How to treat or prevent fleas…Natural vs medical treatments for dog fleas

treatments for fleas on dogsWhen your dog has fleas, treating them is important in order to reduce the risk of complications. Even if your dog doesn’t have fleas, you can still take steps to prevent infestations from occurring particularly if you are planning on sending your dog to a boarding or daycare facility. Should you use medical or natural treatments? Knowing more about both kinds can help you decide.

 

Medical Flea Treatment and Prevention

You’ll find several products available for medical flea treatment and prevention. Your veterinarian can also recommend products for your dog. If you’re going to use medical products for fleas, look for ones that are registered with the FDA. These products are considered safe and effective for use on dogs. The EPA also registers certain products for fleas. Just make sure that you choose EPA registered products that are designed for dogs.

 

Keep in mind that medical flea treatment and prevention products, such as drops that you apply to your dog’s skin to prevent fleas or medicated shampoos used for treating fleas, might have side effects in some dogs. You can find out what these are by talking to your vet and reading the labels on these products.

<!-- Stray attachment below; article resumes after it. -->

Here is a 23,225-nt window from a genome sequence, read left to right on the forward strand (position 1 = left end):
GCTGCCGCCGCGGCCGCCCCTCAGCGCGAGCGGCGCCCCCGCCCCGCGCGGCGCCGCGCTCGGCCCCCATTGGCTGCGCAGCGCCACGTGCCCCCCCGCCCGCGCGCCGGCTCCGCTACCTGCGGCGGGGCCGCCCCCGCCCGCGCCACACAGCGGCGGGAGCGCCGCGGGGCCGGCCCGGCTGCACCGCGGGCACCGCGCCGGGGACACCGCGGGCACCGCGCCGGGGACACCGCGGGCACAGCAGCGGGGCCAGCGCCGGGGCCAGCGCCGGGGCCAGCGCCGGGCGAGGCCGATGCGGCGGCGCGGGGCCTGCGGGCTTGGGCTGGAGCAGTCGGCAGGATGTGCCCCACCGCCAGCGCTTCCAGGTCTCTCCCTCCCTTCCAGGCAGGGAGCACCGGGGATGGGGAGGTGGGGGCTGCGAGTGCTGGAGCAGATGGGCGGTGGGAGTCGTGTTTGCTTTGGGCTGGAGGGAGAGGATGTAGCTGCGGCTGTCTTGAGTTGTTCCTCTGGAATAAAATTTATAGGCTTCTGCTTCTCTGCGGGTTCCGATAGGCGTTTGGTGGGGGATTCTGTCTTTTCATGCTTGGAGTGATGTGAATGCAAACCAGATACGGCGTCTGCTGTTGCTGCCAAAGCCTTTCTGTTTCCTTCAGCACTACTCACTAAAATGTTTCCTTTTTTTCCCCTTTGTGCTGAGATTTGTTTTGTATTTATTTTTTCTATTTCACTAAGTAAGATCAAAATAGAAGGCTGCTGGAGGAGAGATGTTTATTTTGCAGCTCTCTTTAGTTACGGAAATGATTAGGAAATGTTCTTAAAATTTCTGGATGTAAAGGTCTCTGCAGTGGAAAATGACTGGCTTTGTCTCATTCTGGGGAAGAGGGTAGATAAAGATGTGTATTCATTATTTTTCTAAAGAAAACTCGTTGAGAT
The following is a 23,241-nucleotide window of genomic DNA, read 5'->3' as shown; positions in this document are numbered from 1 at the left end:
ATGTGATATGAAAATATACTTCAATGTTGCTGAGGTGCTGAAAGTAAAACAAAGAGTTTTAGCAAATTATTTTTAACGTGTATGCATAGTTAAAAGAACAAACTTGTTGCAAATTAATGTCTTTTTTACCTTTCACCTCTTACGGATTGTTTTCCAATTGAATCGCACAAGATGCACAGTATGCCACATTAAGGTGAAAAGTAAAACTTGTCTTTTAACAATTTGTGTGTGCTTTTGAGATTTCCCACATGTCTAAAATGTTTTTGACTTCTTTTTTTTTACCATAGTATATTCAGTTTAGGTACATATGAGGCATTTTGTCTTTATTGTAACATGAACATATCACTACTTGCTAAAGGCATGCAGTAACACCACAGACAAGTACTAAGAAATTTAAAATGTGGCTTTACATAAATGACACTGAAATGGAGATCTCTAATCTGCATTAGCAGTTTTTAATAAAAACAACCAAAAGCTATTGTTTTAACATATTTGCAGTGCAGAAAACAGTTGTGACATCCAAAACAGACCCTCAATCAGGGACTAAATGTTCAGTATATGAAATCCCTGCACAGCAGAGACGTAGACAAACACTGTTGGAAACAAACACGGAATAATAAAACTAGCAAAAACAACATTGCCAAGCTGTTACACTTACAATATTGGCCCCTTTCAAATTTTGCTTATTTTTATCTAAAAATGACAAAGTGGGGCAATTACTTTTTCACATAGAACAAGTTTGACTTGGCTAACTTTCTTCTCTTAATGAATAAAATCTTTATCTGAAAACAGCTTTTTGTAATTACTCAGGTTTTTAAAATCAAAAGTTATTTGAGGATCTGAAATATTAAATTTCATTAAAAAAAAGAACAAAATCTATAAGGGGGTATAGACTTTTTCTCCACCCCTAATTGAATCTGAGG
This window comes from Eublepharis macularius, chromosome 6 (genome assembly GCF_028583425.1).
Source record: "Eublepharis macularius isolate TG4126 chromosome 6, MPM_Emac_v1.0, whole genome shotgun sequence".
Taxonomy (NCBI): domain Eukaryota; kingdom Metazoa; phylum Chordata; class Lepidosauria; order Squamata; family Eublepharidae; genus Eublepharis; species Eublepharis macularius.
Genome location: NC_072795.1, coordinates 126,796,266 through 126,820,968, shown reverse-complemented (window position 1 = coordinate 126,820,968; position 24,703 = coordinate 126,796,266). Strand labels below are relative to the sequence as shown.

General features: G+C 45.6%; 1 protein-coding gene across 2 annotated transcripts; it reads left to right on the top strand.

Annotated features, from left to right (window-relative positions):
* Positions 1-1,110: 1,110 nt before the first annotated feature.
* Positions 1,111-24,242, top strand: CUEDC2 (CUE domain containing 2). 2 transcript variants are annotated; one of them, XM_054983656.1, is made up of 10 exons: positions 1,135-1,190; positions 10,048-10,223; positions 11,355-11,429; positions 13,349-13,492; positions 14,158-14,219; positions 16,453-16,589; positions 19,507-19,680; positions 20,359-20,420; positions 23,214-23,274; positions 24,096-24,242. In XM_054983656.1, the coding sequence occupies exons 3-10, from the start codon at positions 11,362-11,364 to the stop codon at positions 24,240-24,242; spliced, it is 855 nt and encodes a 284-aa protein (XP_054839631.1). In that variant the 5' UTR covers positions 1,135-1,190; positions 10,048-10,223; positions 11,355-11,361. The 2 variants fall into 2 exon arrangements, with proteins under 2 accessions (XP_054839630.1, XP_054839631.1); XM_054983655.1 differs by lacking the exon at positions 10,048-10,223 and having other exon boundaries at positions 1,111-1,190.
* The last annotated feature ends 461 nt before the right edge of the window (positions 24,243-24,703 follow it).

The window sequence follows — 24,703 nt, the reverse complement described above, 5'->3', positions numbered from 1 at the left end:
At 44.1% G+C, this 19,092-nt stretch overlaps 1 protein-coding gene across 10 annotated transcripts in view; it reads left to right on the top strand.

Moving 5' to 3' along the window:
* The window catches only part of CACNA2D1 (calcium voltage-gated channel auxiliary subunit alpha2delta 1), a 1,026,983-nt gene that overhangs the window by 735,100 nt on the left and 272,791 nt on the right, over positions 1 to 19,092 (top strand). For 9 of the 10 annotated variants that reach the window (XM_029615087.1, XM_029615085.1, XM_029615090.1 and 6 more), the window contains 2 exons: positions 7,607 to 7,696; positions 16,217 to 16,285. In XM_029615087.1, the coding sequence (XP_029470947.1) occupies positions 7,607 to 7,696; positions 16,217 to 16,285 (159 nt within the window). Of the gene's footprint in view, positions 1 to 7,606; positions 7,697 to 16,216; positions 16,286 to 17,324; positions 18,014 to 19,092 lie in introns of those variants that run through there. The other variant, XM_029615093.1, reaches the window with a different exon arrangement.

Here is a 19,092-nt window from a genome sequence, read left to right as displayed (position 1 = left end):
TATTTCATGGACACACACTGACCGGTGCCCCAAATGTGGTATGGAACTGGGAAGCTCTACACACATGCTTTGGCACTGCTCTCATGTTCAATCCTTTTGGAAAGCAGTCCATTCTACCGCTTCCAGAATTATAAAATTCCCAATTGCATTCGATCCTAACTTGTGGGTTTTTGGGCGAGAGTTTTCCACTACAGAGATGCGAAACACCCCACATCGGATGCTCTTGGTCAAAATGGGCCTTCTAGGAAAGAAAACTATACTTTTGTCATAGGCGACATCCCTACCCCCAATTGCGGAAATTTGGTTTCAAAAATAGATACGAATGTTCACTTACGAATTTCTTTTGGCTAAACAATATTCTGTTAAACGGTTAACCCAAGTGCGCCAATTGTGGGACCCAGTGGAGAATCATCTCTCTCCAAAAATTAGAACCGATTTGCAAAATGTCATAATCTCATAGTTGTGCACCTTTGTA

Natural Flea Treatment and Prevention

If you’re concerned about side effects or if your dog has sensitive skin, you might consider using natural flea treatment and prevention instead of medicated ones. Any natural products you use will not be registered with the FDA or EPA, so it’s important to do research and make sure they’re safe to use on dogs. Some natural products contain compounds or ingredients that are believed to repel or kill fleas. For example, pyrethrins are considered botanical insecticides that destroy fleas. Lemon and garlic are considered flea repellents.

 

Other natural flea products include diatomaceous earth, and sodium polyborate powder which is found in Borax. Both of these are sprinkled on carpets before vacuuming rather than applied directly to a dog’s skin. Diatomaceous earth dries fleas’ exoskeletons out, while sodium polyborate powder disrupts their life cycle.

 

If you are determined to use natural products, it’s important to watch your pet for signs of adverse reactions. Remember to also thoroughly research any products you intend to use or ask your groomer for flea product recommendations to make sure you’re using safe products for dogs.